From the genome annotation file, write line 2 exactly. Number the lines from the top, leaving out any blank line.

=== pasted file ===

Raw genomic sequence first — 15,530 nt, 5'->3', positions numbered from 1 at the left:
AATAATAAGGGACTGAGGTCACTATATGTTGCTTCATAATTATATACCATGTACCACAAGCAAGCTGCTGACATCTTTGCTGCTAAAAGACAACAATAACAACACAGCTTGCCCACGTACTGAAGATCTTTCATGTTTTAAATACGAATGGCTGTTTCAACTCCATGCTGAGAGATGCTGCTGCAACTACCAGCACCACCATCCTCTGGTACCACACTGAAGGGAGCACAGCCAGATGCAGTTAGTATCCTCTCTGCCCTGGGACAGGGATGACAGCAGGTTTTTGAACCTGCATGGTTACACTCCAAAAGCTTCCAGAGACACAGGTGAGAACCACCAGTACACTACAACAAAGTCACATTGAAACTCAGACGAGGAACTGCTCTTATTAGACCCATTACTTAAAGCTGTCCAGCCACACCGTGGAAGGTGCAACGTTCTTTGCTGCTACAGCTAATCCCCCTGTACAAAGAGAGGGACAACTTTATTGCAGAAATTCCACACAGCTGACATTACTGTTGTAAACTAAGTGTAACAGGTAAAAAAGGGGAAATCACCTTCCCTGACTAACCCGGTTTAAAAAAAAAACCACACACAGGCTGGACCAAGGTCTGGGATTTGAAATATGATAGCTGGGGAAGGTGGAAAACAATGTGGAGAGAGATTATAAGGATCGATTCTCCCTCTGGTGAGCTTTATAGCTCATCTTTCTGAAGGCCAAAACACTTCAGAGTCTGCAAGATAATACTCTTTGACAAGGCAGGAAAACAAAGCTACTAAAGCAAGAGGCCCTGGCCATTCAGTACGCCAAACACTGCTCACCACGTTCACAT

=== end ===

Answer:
AATAATAAGGGACTGAGGTCACTATATGTTGCTTCATAATTATATACCATGTACCACAAGCAAGCTGCTGACATCTTTGCTGCTAAAAGACAACAATAACAACACAGCTTGCCCACGTACTGAAGATCTTTCATGTTTTAAATACGAATGGCTGTTTCAACTCCATGCTGAGAGATGCTGCTGCAACTACCAGCACCACCATCCTCTGGTACCACACTGAAGGGAGCACAGCCAGATGCAGTTAGTATCCTCTCTGCCCTGGGACAGGGATGACAGCAGGTTTTTGAACCTGCATGGTTACACTCCAAAAGCTTCCAGAGACACAGGTGAGAACCACCAGTACACTACAACAAAGTCACATTGAAACTCAGACGAGGAACTGCTCTTATTAGACCCATTACTTAAAGCTGTCCAGCCACACCGTGGAAGGTGCAACGTTCTTTGCTGCTACAGCTAATCCCCCTGTACAAAGAGAGGGACAACTTTATTGCAGAAATTCCACACAGCTGACATTACTGTTGTAAACTAAGTGTAACAGGTAAAAAAGGGGAAATCACCTTCCCTGACTAACCCGGTTTAAAAAAAAAACCACACACAGGCTGGACCAAGGTCTGGGATTTGAAATATGATAGCTGGGGAAGGTGGAAAACAATGTGGAGAGAGATTATAAGGATCGATTCTCCCTCTGGTGAGCTTTATAGCTCATCTTTCTGAAGGCCAAAACACTTCAGAGTCTGCAAGATAATACTCTTTGACAAGGCAGGAAAACAAAGCTACTAAAGCAAGAGGCCCTGGCCATTCAGTACGCCAAACACTGCTCACCACGTTCACAT